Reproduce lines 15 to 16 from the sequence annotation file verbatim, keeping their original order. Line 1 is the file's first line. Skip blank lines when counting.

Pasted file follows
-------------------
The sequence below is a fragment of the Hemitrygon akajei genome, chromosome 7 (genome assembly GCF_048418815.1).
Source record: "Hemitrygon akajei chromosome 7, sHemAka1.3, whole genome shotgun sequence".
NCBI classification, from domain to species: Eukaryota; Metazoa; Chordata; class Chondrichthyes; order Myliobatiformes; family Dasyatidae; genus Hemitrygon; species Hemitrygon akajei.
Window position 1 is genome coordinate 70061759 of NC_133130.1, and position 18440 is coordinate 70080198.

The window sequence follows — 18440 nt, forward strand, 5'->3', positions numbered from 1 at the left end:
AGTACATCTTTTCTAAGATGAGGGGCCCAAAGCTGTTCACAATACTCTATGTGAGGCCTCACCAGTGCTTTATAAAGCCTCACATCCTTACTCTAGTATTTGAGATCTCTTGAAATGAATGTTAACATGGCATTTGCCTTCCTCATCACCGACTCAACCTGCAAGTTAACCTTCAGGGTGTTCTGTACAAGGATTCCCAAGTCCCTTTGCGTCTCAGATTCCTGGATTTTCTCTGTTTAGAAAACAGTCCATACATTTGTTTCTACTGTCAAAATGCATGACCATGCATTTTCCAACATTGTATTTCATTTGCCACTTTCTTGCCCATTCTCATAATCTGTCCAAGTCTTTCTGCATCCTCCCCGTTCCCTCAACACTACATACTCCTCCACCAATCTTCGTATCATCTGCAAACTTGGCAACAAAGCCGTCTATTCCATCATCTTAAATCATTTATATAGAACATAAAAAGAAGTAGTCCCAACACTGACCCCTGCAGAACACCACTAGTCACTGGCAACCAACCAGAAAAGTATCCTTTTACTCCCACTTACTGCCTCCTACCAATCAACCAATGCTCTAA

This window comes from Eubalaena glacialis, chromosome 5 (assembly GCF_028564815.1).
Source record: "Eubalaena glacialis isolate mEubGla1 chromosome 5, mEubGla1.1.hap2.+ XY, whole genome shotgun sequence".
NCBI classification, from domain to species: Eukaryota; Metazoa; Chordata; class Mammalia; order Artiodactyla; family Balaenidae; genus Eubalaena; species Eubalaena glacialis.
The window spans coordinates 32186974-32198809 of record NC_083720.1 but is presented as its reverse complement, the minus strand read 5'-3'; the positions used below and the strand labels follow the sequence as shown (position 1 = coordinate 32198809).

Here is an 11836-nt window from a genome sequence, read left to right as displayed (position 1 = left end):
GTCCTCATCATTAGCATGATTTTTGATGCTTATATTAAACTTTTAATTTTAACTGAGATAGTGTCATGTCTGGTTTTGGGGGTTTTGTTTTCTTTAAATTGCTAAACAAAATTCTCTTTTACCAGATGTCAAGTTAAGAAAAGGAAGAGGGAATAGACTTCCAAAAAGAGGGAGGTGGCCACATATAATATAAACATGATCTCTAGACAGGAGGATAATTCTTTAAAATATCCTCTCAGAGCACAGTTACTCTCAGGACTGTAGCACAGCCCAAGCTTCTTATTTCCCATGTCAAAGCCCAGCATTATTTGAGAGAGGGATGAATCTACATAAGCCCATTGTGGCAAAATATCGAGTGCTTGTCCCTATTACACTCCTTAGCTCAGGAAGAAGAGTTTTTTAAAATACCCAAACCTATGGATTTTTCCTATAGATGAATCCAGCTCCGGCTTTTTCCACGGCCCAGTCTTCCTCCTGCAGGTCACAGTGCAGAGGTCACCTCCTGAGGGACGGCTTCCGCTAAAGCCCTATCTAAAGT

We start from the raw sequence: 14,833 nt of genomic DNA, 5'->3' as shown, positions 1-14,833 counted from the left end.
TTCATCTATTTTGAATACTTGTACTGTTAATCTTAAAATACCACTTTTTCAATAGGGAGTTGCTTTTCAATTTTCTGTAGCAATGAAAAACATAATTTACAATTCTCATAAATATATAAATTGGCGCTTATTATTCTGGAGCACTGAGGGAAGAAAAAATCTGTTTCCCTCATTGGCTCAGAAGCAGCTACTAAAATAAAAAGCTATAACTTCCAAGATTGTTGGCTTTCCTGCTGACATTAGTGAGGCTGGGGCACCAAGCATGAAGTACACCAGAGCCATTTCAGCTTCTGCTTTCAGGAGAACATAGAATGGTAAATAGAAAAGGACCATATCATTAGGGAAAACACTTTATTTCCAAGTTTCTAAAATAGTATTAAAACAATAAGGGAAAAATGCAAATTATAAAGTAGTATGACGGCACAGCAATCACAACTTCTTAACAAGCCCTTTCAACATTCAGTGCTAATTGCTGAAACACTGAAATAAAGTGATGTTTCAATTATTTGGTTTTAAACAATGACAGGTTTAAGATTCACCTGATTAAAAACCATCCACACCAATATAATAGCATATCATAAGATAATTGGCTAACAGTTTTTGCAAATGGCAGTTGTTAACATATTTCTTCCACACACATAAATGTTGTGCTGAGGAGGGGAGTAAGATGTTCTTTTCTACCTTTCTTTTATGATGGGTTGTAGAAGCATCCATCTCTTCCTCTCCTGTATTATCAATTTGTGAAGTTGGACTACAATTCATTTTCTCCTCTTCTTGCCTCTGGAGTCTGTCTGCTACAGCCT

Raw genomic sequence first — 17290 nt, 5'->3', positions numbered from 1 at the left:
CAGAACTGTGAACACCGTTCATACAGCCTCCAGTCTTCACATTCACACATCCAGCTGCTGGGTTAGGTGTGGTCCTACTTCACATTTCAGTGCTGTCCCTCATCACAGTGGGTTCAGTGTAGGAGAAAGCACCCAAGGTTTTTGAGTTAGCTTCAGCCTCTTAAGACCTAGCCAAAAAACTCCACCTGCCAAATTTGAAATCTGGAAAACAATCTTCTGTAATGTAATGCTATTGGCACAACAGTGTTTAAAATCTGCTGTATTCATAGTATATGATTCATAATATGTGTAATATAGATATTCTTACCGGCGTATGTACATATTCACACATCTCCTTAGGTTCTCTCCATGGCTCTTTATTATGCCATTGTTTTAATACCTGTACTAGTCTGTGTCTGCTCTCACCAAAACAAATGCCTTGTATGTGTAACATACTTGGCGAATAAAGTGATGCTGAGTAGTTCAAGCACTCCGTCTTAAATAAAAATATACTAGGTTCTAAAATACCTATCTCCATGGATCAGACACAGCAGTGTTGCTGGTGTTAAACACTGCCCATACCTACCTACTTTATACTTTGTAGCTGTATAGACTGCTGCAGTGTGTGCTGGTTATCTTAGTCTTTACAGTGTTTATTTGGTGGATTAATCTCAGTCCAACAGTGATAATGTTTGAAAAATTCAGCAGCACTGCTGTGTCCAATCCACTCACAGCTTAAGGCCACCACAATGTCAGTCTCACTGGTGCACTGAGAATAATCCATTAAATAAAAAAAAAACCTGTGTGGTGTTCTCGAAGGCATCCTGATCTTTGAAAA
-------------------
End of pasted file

Raw genomic sequence first — 17290 nt, 5'->3', positions numbered from 1 at the left:
CAGAACTGTGAACACCGTTCATACAGCCTCCAGTCTTCACATTCACACATCCAGCTGCTGGGTTAGGTGTGGTCCTACTTCACATTTCAGTGCTGTCCCTCATCACAGTGGGTTCAGTGTAGGAGAAAGCACCCAAGGTTTTTGAGTTAGCTTCAGCCTCTTAAGACCTAGCCAAAAAACTCCACCTGCCAAATTTGAAATCTGGAAAACAATCTTCTGTAATGTAATGCTATTGGCACAACAGTGTTTAAAATCTGCTGTATTCATAGTATATGATTCATAATATGTGTAATATAGATATTCTTACCGGCGTATGTACATATTCACACATCTCCTTAGGTTCTCTCCATGGCTCTTTATTATGCCATTGTTTTAATACCTGTACTAGTCTGTGTCTGCTCTCACCAAAACAAATGCCTTGTATGTGTAACATACTTGGCGAATAAAGTGATGCTGAGTAGTTCAAGCACTCCGTCTTAAATAAAAATATACTAGGTTCTAAAATACCTATCTCCATGGATCAGACACAGCAGTGTTGCTGGTGTTAAACACTGCCCATACCTACCTACTTTATACTTTGTAGCTGTATAGACTGCTGCAGTGTGTGCTGGTTATCTTAGTCTTTACAGTGTTTATTTGGTGGATTAATCTCAGTCCAACAGTGATAATGTTTGAAAAATTCAGCAGCACTGCTGTGTCCAATCCACTCACAGCTTAAGGCCACCACAATGTCAGTCTCACTGGTGCACTGAGAATAATCCATTAAATAAAAAAAAAACCTGTGTGGTGTTCTCGAAGGCATCCTGATCTTTGAAAA